"I think it is beneficial to do some sort of learning during the summer, teachers spend the first six weeks repeating some stuff form the previous year because children do forget. Reading especially. My middle school daughter has to read three books before school starts off again, the list was supplied. Nothing wrong with that. My younger one needs a bit of practice every day also so she won't have to struggle with the repetition, but can move right through. It can be made fun, attitude is everything. "
"I feel as though 1 book and a few math problems is enough. My child is in the extended day program which means he goes to school from 8:10 am to 3:55 pm.The reason the parents agreed to this was because we were told no homework would be sent home they would still have to study and do reports. OK that lasted all of maybe a half of the first year. they were to allow 1 hour at the end of the day to finish up any work that could not be done during the day and have help from the teacher. never happen. I feel as though the work should be done at school not at home. I do not want to do the school teachers job. "
"I have five children ages 8 to 13. They all work very hard through out the year. The older children chose to take summer school courses like robotics, latin and math puzzles at CSUS which is part of Academic Talent Search. The younger children chose to join a book club, and have math review work. They are done by 10 am. Each day they all are swimming, hiking, biking, and have access to the library, zoo and/or museum events, playdates, pool parties plus weekends away. Finally, there is time for movies and computers, and swim after dinner. Each reads on their own initiative before slumber. It works for us. "
"My kids are 8 and 10 and we have a time limit of doing summer math/reading/science and their instrument practice all before 10am. Anything after 10 is play/fun learning while discovering nature, museums, water play etc. Hands on life experiences are the best:) "
"Don't you guys think we work hard enough the whole school, why would you want to make us tried before school even started. When most kids come to school at the end of summer they feel rested and more willing to come to school. But homework changes all of that and for kids who don't do good the year before should do it instead of summer school. "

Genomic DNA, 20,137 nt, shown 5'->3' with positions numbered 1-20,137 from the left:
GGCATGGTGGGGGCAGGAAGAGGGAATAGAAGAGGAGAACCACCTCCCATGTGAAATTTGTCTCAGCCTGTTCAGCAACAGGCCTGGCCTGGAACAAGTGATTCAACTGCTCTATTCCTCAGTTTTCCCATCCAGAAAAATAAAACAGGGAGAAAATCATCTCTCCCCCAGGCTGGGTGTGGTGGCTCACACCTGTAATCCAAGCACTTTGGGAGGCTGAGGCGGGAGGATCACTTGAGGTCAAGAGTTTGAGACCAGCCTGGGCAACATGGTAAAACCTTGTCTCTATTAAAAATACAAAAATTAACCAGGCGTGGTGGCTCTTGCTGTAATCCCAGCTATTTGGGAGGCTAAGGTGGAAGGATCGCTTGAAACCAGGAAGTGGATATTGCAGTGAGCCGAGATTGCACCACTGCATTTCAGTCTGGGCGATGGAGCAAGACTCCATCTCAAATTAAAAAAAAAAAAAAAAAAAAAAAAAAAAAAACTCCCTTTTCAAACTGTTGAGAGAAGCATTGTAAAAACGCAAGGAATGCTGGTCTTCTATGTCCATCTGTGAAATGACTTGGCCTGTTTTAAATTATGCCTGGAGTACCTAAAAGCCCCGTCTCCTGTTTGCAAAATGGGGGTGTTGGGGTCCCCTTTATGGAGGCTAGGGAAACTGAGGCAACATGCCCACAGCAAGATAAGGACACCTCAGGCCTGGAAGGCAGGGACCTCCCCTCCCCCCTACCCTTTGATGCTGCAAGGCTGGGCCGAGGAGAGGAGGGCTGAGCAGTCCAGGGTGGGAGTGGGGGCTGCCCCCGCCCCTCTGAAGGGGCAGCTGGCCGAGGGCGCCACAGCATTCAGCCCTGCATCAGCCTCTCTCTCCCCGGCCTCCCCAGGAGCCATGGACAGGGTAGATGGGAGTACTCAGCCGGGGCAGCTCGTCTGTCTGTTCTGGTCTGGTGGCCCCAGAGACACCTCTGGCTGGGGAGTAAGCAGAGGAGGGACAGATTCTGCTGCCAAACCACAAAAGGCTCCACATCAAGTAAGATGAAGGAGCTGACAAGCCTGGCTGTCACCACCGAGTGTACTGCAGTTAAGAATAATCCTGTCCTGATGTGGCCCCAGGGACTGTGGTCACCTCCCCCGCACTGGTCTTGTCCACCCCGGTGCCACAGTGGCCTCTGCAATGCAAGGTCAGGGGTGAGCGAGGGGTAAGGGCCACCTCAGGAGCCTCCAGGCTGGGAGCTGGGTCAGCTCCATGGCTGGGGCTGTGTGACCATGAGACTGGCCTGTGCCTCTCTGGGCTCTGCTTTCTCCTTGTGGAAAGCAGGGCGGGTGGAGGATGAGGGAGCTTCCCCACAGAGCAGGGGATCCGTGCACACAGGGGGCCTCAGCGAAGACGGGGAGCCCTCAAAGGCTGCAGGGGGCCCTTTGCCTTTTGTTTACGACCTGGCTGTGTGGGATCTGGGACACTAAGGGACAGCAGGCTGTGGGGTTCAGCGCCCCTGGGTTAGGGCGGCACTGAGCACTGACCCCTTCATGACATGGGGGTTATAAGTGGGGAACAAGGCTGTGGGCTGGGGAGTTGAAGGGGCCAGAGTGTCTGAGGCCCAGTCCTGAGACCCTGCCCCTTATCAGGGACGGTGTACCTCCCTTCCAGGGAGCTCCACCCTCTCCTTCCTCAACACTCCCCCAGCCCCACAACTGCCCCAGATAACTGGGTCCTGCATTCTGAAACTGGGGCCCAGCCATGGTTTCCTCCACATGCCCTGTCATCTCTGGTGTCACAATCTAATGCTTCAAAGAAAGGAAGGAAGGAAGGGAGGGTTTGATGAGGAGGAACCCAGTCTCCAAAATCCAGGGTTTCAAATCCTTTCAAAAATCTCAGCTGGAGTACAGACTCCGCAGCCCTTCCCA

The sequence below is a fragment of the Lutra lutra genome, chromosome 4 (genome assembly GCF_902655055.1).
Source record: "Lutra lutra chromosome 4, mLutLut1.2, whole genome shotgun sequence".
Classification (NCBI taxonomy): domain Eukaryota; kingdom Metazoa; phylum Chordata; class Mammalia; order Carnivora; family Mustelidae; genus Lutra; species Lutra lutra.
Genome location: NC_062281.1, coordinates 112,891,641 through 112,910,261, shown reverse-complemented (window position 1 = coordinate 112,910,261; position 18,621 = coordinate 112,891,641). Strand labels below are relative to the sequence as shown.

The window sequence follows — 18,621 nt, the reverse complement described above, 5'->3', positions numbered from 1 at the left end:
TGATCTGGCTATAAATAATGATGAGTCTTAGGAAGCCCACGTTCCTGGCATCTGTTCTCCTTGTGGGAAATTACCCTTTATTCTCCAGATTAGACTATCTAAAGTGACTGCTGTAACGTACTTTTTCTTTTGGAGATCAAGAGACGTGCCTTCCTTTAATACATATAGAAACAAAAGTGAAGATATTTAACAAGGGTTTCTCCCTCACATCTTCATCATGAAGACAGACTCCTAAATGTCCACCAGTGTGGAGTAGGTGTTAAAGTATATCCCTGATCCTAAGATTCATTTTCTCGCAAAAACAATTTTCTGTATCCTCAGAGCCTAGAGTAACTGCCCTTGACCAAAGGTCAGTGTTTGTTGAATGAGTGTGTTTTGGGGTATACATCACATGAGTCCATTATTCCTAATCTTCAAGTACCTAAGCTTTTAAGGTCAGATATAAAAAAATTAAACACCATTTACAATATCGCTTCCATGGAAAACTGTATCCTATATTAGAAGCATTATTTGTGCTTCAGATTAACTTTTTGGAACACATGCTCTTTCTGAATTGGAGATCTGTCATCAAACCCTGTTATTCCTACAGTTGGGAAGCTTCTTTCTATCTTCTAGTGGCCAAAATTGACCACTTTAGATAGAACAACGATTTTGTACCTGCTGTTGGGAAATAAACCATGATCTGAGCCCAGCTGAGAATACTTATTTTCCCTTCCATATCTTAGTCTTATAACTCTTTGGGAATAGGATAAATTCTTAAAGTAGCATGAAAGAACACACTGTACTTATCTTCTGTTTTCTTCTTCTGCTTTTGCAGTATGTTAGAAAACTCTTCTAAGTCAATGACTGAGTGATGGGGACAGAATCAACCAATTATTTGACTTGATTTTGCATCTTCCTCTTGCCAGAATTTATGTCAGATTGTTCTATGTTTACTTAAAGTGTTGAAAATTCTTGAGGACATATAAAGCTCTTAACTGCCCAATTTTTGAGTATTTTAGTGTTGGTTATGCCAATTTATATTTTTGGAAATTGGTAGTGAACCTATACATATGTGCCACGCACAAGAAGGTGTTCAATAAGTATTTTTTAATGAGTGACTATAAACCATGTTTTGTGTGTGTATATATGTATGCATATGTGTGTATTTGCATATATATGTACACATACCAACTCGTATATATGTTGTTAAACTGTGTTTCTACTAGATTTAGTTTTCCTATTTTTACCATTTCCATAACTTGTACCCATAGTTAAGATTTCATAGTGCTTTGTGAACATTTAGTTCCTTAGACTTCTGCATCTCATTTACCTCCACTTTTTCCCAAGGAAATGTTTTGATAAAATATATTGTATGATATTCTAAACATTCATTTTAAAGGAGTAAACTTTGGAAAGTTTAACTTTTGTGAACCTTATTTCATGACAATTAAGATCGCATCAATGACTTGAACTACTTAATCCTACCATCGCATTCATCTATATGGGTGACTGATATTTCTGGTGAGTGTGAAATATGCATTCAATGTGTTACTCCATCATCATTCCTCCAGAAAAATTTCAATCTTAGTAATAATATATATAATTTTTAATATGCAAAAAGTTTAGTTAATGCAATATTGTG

"I absolutely believe in summer "academic" activities or enrichment. Think of your own tendencies. If you develop a habit of exercise and reading, you become better at it and it enriches your day. Same for our children with "math" and other subjects. If it becomes something they do regularly it is no longer a chore rather just another part of the day. My kids feel a sense of accomplishment when they are done and we review their work. It keeps me better connected with their strengths and weaknesses and opens the door for further discussions and learning. So don't let excuses or laziness keep you from encouraging your kids to make good choices for themselves. "
"Your local bookstore has grade levelled materials. Another source is For a small membership fee, you have year long access to worksheets and activities on a variety of subjects. It is also grade levelled. "
"I would like to offer my opinion on this based upon my observations and feedback from my children. They work hard, very hard, in school all year long, as I do on my job. They very much look forward to being rewarded for their efforts with vacation / fun / no stress / care free child / teenage existence! Me too! BUT we have to wait until VACATION comes. There is a time & a Place for Everything! Summer is for vacation NOT school. "
"As a triple-degreed engineer, I entered teaching with a biased mind. GREAT REVELATIONS: I am now VERY convinced that a summer reading program is extremely beneficial. Good for the teacher who posed on this earlier. "
"If the child struggles thru the school year than yes there should be moderate work. My 16 year old has a 3.98 GPA & is doing AP World History( College course) & I am supportive 110%. Parents don't get involved with their childrens' schooling as much as they should. ALL they (children) want to do is sit around & play video games! "
"Why would anyone need a book to practice multiplication and division? Of course, one might need some guidelines on fractions since a significant number of adults cannot do fractions/ percents. Send me an email and I will assist you with some simple approaches. "
"I believe children should get homework to stay on track. Nobody wants them to work all day but an hour a day is not going to hurt them. Life is work and they have to get use to it. "
"I am a teacher and I give my parents a "back-to-school" packet, which I recommend to be completed one week BEFORE school begins. That way, kids can have a summer vacation AND return to school with a refresher on their skills. Of course, I suggest that they read for pleasure using the public library's summer program. Reading does keep minds active, and for today's techo- savvy kids, should remain an option for leasure admist the games on the gadgets that tend to dominate! "
"I believe that teachers should not give homework during the summer, because summer is a time when children can relax and have fun. Children work entirely hard in the school year and need a break. I believe if the child did not perform well during the school year they should be working with their parents during the summer. "
"I agree there should be light homework during the summer. I have a 9 year old that will be attending 4th grade in the fall. Can you suggest a math book for her to practice her multiplication, fraction and division?"